A one-way ANOVA is used to determine whether or not there is a statistically significant difference between the means of three or more independent groups.
If the overall p-value from the ANOVA table is less than some significance level, then we have sufficient evidence to say that at least one of the means of the groups is different from the others.
However, this doesn’t tell us which groups are different from each other. It simply tells us that not all of the group means are equal.
In order to find out exactly which groups are different from each other, we must conduct a post-hoc test that is capable of controlling the family-wise error rate.
One of the most commonly used post hoc tests is Scheffe’s test.
The following step-by-step example shows how to perform Scheffe’s test in Excel.
Step 1: Enter the Data
Suppose a teacher wants to know whether or not three different studying techniques lead to different exam scores among students. To test this, she randomly assigns 10 students to use each studying technique and records their exam scores.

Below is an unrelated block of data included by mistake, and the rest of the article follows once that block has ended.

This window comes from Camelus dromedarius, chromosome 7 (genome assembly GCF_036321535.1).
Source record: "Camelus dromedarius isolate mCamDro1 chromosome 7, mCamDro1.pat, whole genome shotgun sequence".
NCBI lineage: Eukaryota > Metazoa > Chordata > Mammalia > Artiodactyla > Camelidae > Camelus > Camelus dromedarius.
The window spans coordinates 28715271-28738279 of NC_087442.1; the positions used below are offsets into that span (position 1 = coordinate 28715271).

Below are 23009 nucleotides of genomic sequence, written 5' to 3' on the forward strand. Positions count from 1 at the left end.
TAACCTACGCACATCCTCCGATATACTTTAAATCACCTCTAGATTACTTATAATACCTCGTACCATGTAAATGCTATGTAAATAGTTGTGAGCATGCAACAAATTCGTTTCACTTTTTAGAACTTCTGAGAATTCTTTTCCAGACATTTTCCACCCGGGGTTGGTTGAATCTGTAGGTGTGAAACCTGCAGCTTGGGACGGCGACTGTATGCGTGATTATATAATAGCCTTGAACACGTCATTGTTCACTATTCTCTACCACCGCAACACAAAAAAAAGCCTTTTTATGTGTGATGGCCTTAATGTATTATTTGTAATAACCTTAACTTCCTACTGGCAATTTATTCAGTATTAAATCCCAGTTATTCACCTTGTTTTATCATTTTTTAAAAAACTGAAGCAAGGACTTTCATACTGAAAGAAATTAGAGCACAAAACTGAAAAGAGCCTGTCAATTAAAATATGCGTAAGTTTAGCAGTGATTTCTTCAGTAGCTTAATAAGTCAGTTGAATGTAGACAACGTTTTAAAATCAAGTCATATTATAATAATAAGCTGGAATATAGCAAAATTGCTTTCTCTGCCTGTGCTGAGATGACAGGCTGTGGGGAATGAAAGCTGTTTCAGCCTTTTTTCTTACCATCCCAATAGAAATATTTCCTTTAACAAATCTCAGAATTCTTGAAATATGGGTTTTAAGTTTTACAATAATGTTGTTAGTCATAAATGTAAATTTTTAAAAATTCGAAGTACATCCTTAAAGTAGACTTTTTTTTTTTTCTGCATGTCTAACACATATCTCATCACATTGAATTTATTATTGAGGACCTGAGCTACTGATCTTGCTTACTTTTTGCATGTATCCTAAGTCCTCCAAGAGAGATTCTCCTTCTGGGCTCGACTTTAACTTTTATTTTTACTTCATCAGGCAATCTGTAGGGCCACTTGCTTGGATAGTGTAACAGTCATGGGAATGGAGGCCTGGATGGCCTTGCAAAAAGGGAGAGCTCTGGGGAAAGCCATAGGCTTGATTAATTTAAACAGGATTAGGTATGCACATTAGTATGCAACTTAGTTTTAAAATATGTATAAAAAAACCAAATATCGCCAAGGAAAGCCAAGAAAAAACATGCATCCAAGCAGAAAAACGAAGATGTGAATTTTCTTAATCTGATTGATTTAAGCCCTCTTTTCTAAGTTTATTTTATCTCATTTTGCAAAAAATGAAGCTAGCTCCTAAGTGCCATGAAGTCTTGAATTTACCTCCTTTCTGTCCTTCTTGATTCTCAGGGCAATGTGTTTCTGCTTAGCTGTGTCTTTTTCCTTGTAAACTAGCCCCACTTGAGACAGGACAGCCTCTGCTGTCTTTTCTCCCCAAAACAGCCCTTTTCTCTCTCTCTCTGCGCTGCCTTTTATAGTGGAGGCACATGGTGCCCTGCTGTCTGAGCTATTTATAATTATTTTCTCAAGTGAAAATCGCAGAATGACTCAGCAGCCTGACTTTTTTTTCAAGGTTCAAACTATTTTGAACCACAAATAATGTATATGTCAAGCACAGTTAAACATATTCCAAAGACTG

First, we’ll enter the grades for each student based on their studying technique used:
Step 2: Perform a One-Way ANOVA
To perform a one-way ANOVA, click the Data tab along the top ribbon, then click on the Data Analysis option within the Analysis group.
If you don’t see this option, you need to first load the Analysis ToolPak.
In the new window that appears, click Anova: Single Factor and then click OK.
In the new window that appears, fill in the following information:
Once you click OK, the results of the one-way ANOVA will appear:
Since the overall p-value (0.016554) in the ANOVA table is less than .05, this means that each group does not have the same average exam score.
Next, we will perform Scheffe’s test to determine which groups are different.
Step 3: Perform Scheffe’s Test
First, we need to calculate Scheffe’s critical value. This is calculated as:
Scheffe’s Critical Value = F Critical Value * 2
In our example, Scheffe’s critical value is 3.354131 * 2 = 6.708.
Next, we can calculate the F-statistic for each pairwise comparison, which is calculated as:
F-statistic: (x1–x2)2 / (MSwithin(1/n1 + 1/n2))
For example, we can use the following formulas to calculate the F-statistic for the pairwise difference between each technique:
The only F-statistic that exceeds Scheffe’s Critical Value is the one for the comparison between technique 1 and technique 3.
Thus, the only two groups that are statistically significantly different are technique 1 and technique 3.
How to Perform a One-Way ANOVA in Excel
How to Perform a Two-Way ANOVA in Excel
How to Perform a Tukey-Kramer Post Hoc Test in Excel